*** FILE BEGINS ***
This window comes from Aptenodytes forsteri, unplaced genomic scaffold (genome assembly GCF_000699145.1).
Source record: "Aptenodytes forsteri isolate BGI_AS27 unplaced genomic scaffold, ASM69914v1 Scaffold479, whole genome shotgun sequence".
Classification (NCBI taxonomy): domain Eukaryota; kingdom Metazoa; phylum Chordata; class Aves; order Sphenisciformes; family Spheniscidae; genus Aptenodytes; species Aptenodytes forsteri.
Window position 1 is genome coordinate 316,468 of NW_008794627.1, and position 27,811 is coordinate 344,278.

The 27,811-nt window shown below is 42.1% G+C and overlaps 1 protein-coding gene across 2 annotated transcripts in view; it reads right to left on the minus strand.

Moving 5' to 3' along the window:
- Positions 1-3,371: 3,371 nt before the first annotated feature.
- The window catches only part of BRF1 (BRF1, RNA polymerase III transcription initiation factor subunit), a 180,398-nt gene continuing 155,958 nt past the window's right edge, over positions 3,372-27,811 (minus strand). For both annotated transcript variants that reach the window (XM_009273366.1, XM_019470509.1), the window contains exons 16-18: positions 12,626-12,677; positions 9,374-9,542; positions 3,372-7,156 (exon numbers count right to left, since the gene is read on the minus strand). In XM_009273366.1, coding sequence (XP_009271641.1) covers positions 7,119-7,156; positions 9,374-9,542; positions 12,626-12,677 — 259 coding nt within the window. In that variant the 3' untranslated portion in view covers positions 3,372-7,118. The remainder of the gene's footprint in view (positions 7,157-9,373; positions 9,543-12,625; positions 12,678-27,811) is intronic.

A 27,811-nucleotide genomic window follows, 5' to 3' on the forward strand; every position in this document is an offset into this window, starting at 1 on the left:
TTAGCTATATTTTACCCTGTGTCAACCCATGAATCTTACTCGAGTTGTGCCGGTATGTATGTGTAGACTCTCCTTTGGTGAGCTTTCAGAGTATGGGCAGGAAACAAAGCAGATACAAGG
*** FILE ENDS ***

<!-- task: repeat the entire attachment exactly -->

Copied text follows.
This window comes from Aptenodytes forsteri, unplaced genomic scaffold (genome assembly GCF_000699145.1).
Source record: "Aptenodytes forsteri isolate BGI_AS27 unplaced genomic scaffold, ASM69914v1 Scaffold479, whole genome shotgun sequence".
Classification (NCBI taxonomy): domain Eukaryota; kingdom Metazoa; phylum Chordata; class Aves; order Sphenisciformes; family Spheniscidae; genus Aptenodytes; species Aptenodytes forsteri.
Window position 1 is genome coordinate 316,468 of NW_008794627.1, and position 27,811 is coordinate 344,278.

The 27,811-nt window shown below is 42.1% G+C and overlaps 1 protein-coding gene across 2 annotated transcripts in view; it reads right to left on the minus strand.

Moving 5' to 3' along the window:
- Positions 1-3,371: 3,371 nt before the first annotated feature.
- The window catches only part of BRF1 (BRF1, RNA polymerase III transcription initiation factor subunit), a 180,398-nt gene continuing 155,958 nt past the window's right edge, over positions 3,372-27,811 (minus strand). For both annotated transcript variants that reach the window (XM_009273366.1, XM_019470509.1), the window contains exons 16-18: positions 12,626-12,677; positions 9,374-9,542; positions 3,372-7,156 (exon numbers count right to left, since the gene is read on the minus strand). In XM_009273366.1, coding sequence (XP_009271641.1) covers positions 7,119-7,156; positions 9,374-9,542; positions 12,626-12,677 — 259 coding nt within the window. In that variant the 3' untranslated portion in view covers positions 3,372-7,118. The remainder of the gene's footprint in view (positions 7,157-9,373; positions 9,543-12,625; positions 12,678-27,811) is intronic.

A 27,811-nucleotide genomic window follows, 5' to 3' on the forward strand; every position in this document is an offset into this window, starting at 1 on the left:
TTAGCTATATTTTACCCTGTGTCAACCCATGAATCTTACTCGAGTTGTGCCGGTATGTATGTGTAGACTCTCCTTTGGTGAGCTTTCAGAGTATGGGCAGGAAACAAAGCAGATACAAGG